The reason most of us love Christmas football is because it’s capable of throwing up surprises.
And few come bigger than the Manchester clubs both being beaten over the past two days. If you are a supporter of Blackburn Rovers, you probably gave your side little hope heading to Old Trafford. All the talk was about Fergie, how great he is, the records he has set and how his side have managed to claw City back as we look towards 2012.
There wasn’t a question that Rovers were capable of pulling off a surprise – both because of United’s form and on the back of the visitors’ own well-documented struggles. Once all the cheesy singing was completed (I’m by no means saying Fergie isn’t worth the fuss, but this was a competitive fixture), Blackburn quickly took the lead through a penalty (Was anyone else REALLY surprised to see Dimitar Berbatov in the United box?) but once they went 2-0 ahead, I sensed trouble.
In the past, scoring against United would only stir a response. And that you didn’t want. The game that changed all that was City’s 6-1 win earlier this year when football fans, just like myself, simply couldn’t believe what they were watching. United’s current streak began after their Champions League exit, of course, and as Roberto Mancini pointed out this week, the Red Devils haven’t really played anyone of note since.
But then are Blackburn a club of note right now? Maybe, but for all the wrong reasons. What they did do at Old Trafford was work their socks off for Steve Kean and, for once, got their just rewards. When United pulled one goal back, I feared for Rovers; when they levelled matters, I presumed (like many no doubt!) that the home side would go on to win the fixture. However, for all the return to form in recent weeks, the 2011-2012 season hasn’t quite gone to plan – at least not in the way it would have done in the past.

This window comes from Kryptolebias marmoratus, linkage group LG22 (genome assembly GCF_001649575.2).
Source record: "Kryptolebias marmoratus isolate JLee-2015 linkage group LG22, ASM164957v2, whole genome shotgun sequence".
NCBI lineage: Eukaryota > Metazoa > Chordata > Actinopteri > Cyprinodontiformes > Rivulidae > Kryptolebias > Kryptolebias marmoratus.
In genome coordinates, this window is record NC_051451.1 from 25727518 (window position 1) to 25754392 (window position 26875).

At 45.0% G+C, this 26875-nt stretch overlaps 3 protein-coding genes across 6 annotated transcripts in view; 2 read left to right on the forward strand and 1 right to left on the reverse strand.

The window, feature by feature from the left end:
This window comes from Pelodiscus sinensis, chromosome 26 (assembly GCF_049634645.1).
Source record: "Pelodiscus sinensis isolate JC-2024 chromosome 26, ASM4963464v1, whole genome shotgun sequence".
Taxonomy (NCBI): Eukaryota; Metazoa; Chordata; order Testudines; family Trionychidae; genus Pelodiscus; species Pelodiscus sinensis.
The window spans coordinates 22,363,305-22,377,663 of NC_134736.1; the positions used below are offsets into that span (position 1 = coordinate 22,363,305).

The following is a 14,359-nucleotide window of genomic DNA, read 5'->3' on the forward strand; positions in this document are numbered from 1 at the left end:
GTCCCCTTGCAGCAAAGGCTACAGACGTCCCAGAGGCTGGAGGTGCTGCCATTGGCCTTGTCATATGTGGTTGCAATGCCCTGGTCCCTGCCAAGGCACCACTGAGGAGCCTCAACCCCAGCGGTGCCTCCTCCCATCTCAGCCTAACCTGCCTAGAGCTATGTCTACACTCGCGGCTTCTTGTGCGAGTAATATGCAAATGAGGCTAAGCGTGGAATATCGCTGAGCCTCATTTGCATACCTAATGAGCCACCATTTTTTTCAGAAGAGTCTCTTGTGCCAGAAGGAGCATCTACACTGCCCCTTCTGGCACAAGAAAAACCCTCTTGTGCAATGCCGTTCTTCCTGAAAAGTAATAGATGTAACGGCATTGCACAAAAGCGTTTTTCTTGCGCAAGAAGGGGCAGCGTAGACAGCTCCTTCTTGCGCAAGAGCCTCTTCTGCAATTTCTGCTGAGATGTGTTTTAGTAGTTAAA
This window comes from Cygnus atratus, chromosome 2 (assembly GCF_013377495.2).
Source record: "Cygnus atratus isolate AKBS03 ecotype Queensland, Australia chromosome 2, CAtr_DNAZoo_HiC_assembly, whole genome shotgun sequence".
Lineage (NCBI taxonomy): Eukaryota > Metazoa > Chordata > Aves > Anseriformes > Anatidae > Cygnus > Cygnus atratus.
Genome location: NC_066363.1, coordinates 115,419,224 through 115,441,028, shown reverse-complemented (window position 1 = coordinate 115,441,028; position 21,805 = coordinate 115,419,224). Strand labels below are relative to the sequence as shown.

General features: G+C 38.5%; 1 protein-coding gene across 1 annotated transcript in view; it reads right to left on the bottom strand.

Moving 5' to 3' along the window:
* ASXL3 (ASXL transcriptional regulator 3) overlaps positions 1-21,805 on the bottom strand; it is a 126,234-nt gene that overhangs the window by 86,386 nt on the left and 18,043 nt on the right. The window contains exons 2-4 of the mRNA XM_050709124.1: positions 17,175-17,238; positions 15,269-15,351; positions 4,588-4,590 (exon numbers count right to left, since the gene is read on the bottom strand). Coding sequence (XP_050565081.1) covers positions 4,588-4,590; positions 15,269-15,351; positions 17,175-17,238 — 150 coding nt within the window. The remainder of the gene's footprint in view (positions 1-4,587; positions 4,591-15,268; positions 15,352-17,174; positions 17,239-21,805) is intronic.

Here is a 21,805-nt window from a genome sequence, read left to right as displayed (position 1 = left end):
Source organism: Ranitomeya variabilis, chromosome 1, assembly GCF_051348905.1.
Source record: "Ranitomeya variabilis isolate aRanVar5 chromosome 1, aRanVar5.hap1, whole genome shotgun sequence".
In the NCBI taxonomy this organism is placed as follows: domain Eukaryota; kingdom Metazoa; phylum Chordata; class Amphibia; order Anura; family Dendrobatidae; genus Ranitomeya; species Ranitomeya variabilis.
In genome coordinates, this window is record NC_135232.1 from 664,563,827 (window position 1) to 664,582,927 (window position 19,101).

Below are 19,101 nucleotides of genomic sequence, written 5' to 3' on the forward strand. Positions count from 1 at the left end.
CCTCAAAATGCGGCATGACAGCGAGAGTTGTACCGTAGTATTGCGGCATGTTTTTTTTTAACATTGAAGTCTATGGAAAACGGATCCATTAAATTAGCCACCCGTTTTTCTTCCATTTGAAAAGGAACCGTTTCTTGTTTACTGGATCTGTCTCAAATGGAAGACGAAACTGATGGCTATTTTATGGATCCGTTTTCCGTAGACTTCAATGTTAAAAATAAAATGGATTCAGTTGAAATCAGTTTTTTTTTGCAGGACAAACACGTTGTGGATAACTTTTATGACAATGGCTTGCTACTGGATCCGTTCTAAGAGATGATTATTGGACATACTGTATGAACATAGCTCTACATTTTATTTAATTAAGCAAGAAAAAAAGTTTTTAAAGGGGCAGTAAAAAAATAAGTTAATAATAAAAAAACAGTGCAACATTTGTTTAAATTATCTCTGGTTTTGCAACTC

City’s defeat at Sunderland was also unexpected, even if a little more understandable. Stats show that most clubs receive a bounce when they appoint a new manager. Whether or not Martin O’Neill will be able to work his magic in the longer term is another matter (his time at Villa, afterall, wasn’t exactly a stunning success).
The Black Cats would appear to be sleeping giants in the north of England but Roy Keane and now Steve Bruce have shown that the hot seat at Sunderland isn’t a walk in the park either. O’Neill has his work cut out but, as Manchester City are now well aware, he has already made them a much more difficult side to beat in a few short weeks.
One matter that was not such a surprise – the performance of James McClean. I am an Airtricity League fan. I know a good player when I see one and there is plenty of talent to be seen at the local grounds around Ireland on a weekly basis – in both Divisions. McClean has not become a massively improved player overnight, but then neither did Kevin Doyle, Keith Fahey or Seamus Coleman.
Signing off for now.